In the various embodiments of the present disclosure, one or more programs or applications, such as a web browser, and/or other applications may be stored in one or more of the system data storage devices. Programs or applications may be loaded in part or in whole into a main memory or processor during execution by the processor. One or more processors may execute applications or programs to run systems or methods of the present disclosure, or portions thereof, stored as executable programs or program code in the memory, or received from the Internet or other network. Any commercial or freeware web browser or other application capable of retrieving content from a network and displaying pages or screens may be used. In some embodiments, a customized application may be used to access, display, and update information.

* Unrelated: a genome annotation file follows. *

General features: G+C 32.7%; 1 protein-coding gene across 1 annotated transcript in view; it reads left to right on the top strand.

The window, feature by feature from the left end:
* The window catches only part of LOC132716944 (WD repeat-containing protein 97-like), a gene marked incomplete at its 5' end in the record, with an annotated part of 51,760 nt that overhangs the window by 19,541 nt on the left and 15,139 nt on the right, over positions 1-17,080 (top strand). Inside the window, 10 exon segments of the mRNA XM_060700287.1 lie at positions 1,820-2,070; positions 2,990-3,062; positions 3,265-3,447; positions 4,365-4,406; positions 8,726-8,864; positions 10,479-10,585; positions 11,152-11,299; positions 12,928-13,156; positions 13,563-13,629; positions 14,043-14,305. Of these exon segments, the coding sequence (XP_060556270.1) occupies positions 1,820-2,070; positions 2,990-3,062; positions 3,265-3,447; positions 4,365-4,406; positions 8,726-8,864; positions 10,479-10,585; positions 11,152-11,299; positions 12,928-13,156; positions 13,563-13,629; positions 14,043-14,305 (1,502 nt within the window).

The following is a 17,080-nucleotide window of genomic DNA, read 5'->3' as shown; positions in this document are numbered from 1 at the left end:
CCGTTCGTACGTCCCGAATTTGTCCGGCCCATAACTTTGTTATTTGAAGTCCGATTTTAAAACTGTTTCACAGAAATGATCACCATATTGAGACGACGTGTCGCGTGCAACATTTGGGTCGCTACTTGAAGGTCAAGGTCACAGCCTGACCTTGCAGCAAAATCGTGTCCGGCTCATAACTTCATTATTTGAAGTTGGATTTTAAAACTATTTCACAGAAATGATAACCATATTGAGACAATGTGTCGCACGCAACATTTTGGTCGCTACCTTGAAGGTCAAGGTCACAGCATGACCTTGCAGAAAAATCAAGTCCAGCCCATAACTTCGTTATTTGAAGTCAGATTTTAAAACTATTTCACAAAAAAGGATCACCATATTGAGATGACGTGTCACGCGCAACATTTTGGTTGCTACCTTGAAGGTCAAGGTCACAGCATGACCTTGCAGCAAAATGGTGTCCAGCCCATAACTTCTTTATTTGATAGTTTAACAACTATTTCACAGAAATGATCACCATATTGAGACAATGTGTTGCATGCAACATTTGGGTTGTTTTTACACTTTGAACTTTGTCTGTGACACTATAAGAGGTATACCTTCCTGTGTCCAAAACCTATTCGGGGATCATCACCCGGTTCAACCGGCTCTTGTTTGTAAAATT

Hardware and software components of the present disclosure, as discussed herein, may be integral portions of a single computer or server or may be connected parts of a computer network. The hardware and software components may be located within a single location or, in other embodiments, portions of the hardware and software components may be divided among a plurality of locations and connected directly or through a global computer information network, such as the Internet.